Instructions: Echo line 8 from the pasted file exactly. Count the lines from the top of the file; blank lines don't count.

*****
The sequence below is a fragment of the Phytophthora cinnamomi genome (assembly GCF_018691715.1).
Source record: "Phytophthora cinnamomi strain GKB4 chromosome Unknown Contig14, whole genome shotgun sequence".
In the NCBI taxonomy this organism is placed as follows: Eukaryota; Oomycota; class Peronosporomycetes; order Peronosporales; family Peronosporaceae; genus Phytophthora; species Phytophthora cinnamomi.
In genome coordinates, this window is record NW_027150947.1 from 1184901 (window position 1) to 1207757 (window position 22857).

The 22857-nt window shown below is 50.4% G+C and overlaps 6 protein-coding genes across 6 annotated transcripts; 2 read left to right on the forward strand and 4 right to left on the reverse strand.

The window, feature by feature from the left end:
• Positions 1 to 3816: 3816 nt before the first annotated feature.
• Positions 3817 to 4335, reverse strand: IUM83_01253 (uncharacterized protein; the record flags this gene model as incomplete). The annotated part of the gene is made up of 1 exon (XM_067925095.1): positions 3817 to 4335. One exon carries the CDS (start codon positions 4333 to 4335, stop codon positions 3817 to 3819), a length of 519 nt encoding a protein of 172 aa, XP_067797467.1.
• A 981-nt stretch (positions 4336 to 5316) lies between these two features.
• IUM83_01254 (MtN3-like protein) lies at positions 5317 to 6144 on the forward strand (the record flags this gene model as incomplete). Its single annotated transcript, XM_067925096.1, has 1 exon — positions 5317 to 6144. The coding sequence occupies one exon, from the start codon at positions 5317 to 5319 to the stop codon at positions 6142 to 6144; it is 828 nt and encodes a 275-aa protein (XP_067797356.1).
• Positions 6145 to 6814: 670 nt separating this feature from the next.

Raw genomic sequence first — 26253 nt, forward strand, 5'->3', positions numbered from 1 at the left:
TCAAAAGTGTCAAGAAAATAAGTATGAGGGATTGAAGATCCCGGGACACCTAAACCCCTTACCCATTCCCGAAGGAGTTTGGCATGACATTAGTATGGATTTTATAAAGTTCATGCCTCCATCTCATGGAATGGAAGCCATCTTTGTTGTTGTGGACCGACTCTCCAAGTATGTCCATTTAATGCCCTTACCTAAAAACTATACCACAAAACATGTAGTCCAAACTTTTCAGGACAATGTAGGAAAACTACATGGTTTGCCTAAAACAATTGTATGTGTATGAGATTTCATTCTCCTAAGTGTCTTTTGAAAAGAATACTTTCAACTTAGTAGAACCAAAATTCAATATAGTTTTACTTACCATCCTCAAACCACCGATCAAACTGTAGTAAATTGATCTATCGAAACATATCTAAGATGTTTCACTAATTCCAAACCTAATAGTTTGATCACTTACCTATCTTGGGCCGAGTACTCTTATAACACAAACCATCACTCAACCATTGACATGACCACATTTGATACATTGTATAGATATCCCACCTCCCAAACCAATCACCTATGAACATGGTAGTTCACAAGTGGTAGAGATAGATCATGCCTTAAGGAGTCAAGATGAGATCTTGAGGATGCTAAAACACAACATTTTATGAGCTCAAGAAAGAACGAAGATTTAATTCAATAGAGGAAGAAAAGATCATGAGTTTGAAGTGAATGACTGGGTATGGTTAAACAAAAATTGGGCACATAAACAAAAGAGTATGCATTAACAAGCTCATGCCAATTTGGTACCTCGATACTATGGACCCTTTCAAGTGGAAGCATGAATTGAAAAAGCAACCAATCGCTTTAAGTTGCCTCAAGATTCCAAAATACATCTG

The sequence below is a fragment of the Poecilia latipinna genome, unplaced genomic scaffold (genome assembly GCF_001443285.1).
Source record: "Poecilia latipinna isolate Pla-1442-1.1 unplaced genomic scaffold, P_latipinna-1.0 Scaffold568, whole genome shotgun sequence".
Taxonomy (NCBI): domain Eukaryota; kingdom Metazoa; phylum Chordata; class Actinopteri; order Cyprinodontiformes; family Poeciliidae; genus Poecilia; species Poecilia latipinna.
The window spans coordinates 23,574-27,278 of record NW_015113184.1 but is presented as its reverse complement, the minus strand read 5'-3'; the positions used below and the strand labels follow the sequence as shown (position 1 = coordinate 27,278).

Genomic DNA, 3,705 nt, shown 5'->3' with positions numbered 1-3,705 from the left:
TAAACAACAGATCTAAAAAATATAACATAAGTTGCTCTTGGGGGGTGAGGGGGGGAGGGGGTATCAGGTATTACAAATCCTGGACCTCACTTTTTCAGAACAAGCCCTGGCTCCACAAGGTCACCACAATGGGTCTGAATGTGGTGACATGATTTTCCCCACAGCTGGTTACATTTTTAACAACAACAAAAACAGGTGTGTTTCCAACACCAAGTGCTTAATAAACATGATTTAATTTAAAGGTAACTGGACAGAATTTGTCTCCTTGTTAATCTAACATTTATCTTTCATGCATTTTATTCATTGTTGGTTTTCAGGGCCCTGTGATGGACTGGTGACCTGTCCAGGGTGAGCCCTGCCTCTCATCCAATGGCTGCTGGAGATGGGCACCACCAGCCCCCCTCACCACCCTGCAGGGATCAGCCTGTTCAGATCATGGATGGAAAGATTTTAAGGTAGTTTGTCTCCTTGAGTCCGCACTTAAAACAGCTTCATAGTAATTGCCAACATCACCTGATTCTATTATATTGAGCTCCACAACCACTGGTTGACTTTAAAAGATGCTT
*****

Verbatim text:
• Positions 3817 to 4335, reverse strand: IUM83_01253 (uncharacterized protein; the record flags this gene model as incomplete). The annotated part of the gene is made up of 1 exon (XM_067925095.1): positions 3817 to 4335. One exon carries the CDS (start codon positions 4333 to 4335, stop codon positions 3817 to 3819), a length of 519 nt encoding a protein of 172 aa, XP_067797467.1.